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I want to write you a story. I don’t know how to write you a story,

therefore I try to write you a poem. The poem is too long.

The poem pushes out legs and crawls on my chest like a spider.

I flick it away. Looking out the window I see storm clouds brewing,

the thunder thunders between my ribs.

A happy ghost sits on my head.

An old cup of coffee sits by the kitchen sink

and watches the sun rise again. The house is flooded from dark blue

to pale blue. Some might call it cerulean,

if they’re into that kind of thing. Meaning, a kind thing.

Kindness, like a ghost sitting on my head, hovering just out of reach.

I have little kindness for myself. I think in thunder,

or I at least think someone does.

I tried to write you that story, but I couldn’t do it.

Couldn’t do it because it was a true story about us.

A story I’m afraid to ask you about. A glacier breaks off

into the ocean, the missing pieces floats away,

but the ice is never aware that it is a missing piece.

The cracked slab crashes into the big blue,

the polar bear mother watches in silence.

A seagull flies, disappearing in the clouds.

As I delete the story, the house informs me that the storm is here.

That looming ghosts are here.

That I am here, and you are not.


An ant crawls along the wall.

I crush the body without feeling anything.

The sacrifice under my nail. Nails

in my head swarming

over 100mph.

The world is a hammer and I am made of wet wood.

I call the ant, sibling. They do not respond,

because they are dead. I know a ghost from a dream.

They pray hard against my skull

and nobody stops to wake me. Nobody stop

to tell me, this is all a dream,

wake up. Stop crawling up the wall,

wake up.

I respond to nothing around me.

If this is a dream, why are my bones beat to dust?

Why is there a sound when I open my mouth?

Not the empty space of a dream. Not the hollow

cage of an unloved child. The void

that never quite allows you to know you’ll wake up.

My arms and legs curl under my torso. Falling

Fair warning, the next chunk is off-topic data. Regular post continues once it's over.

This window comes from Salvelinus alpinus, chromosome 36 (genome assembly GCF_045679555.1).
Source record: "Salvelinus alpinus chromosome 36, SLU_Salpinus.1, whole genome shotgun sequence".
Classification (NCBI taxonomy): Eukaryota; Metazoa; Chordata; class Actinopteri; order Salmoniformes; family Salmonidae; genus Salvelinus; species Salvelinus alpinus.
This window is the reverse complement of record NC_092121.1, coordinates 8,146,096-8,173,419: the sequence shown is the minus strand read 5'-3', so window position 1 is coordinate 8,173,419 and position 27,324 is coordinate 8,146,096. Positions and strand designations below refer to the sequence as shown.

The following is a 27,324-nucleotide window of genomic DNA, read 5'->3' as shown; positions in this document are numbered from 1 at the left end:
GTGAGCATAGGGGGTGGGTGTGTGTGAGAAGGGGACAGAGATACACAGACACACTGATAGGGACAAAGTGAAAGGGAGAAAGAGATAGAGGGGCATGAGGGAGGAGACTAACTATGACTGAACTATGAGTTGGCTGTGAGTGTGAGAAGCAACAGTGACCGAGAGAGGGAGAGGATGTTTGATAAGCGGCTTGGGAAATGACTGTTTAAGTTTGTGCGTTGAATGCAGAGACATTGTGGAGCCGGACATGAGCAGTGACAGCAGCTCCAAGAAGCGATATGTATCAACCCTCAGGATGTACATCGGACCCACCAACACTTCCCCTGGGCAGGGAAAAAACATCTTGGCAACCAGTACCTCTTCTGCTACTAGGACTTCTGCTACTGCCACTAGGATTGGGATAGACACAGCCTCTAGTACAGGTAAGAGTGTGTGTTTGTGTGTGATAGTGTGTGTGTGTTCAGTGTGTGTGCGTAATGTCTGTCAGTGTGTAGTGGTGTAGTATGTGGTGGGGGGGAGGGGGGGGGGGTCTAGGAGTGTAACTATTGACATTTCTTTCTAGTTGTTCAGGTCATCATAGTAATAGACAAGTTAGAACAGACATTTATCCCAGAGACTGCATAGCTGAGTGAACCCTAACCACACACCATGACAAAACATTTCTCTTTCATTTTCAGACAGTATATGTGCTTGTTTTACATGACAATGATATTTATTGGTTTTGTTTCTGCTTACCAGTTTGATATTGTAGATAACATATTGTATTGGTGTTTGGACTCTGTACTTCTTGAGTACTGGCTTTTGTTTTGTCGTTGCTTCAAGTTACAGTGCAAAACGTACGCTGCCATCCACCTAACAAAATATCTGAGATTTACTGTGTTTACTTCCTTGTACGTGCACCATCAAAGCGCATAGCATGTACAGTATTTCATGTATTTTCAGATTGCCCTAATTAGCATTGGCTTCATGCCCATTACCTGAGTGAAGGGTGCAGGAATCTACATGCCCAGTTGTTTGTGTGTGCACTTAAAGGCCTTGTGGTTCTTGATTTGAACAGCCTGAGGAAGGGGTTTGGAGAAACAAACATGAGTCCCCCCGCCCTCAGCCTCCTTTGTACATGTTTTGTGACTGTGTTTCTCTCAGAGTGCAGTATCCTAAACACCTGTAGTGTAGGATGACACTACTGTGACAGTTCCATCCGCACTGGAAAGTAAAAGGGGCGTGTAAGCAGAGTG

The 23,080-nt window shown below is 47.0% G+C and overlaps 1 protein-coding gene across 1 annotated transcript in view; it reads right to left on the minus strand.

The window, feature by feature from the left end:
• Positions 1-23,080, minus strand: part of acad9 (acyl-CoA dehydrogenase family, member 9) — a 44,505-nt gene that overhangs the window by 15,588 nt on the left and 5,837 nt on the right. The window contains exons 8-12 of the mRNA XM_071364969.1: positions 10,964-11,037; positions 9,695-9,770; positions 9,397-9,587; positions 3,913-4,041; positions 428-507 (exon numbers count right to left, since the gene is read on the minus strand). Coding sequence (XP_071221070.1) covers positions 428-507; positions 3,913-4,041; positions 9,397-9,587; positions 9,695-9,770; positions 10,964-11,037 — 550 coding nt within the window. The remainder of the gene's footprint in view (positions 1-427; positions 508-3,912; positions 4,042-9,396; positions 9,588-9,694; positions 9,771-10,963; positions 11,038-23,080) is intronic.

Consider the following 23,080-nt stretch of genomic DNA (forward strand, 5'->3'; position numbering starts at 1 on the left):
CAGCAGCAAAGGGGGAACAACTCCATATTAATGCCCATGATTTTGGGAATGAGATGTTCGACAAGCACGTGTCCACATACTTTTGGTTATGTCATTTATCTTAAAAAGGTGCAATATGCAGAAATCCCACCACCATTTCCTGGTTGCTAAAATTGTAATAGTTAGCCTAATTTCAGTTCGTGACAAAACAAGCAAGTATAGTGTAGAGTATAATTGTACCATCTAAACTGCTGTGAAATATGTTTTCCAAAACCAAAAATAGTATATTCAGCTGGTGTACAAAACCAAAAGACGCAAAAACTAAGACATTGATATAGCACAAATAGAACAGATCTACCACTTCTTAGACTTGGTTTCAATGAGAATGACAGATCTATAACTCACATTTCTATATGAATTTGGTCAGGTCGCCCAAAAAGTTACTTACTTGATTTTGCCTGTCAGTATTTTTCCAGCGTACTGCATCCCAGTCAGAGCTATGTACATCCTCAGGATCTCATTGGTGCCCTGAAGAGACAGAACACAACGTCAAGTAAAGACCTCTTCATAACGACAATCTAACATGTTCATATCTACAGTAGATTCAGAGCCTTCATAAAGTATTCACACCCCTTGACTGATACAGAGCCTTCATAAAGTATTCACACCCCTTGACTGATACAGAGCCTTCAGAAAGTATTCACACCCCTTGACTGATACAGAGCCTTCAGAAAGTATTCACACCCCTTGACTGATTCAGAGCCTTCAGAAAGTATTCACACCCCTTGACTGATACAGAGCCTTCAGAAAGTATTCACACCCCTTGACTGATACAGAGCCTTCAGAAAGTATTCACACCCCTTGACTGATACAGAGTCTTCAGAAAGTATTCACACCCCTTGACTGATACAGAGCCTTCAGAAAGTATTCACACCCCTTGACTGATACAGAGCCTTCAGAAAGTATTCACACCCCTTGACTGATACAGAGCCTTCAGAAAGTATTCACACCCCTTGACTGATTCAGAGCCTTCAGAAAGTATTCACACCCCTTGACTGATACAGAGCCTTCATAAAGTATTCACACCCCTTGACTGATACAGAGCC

from the wall, I never wake up. The last thing

I hear,

a soft knock in my chest, I am

in love.


A moment when the sound of a closed door

is my favorite song.

My muscles won’t relax, but they could.

Muffled explosions of a world, trapped in free play.

Tea steeped perfect, brushing hair I’ve let grow

for three weeks

past when I used to cut it. When I thought,

a perfect man has the perfect

hair cut. Now my locks are free to roam,

like skeleton horses in the dark hours

of the last day of October.

Before the sun rises, the skeleton horses have to return

to their skeleton mothers, and possibly skeleton fathers,

but nobody can be sure. In the viscera of the closed door

I think about my father. The way he pushed me

to the ground,

pushed me to another universe.

The way my mother threw the world at me

from a bar parking lot once, you’re not my son.

Maybe she became someone else’s mother at that point.

Mother and father of unidentifiable dust.

The skeleton horse, does it ever really return

to its skeleton parents?

Jesus would like to think so. However,

I’m not Jesus, or Christ,

or a skeleton horse. I wish I could be

one of those things.

To run off into the shadow of shadows.

To have my hooves clack in the night,

like the latch of a closed door.


Logan Roberts (he/they) is an artist and writer in Florida. You can find Logan's writing at Tweets: @hello_im_logan.

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